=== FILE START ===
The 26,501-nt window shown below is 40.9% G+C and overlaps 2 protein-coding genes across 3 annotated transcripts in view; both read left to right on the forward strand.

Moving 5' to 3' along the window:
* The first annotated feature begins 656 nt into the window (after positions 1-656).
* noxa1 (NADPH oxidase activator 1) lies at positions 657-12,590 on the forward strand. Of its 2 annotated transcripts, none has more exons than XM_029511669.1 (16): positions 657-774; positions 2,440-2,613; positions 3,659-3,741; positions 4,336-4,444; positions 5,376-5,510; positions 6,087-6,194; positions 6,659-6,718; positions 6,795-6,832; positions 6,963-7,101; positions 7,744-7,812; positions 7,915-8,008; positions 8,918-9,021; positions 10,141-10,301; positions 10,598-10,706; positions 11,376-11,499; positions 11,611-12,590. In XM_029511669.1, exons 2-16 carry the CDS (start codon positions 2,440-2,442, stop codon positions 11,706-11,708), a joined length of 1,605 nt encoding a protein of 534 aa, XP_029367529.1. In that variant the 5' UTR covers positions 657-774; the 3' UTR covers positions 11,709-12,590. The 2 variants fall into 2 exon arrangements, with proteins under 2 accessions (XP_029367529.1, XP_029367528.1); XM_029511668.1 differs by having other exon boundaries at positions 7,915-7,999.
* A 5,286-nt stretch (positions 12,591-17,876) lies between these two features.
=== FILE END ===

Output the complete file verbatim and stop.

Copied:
The 26,501-nt window shown below is 40.9% G+C and overlaps 2 protein-coding genes across 3 annotated transcripts in view; both read left to right on the forward strand.

Moving 5' to 3' along the window:
* The first annotated feature begins 656 nt into the window (after positions 1-656).
* noxa1 (NADPH oxidase activator 1) lies at positions 657-12,590 on the forward strand. Of its 2 annotated transcripts, none has more exons than XM_029511669.1 (16): positions 657-774; positions 2,440-2,613; positions 3,659-3,741; positions 4,336-4,444; positions 5,376-5,510; positions 6,087-6,194; positions 6,659-6,718; positions 6,795-6,832; positions 6,963-7,101; positions 7,744-7,812; positions 7,915-8,008; positions 8,918-9,021; positions 10,141-10,301; positions 10,598-10,706; positions 11,376-11,499; positions 11,611-12,590. In XM_029511669.1, exons 2-16 carry the CDS (start codon positions 2,440-2,442, stop codon positions 11,706-11,708), a joined length of 1,605 nt encoding a protein of 534 aa, XP_029367529.1. In that variant the 5' UTR covers positions 657-774; the 3' UTR covers positions 11,709-12,590. The 2 variants fall into 2 exon arrangements, with proteins under 2 accessions (XP_029367529.1, XP_029367528.1); XM_029511668.1 differs by having other exon boundaries at positions 7,915-7,999.
* A 5,286-nt stretch (positions 12,591-17,876) lies between these two features.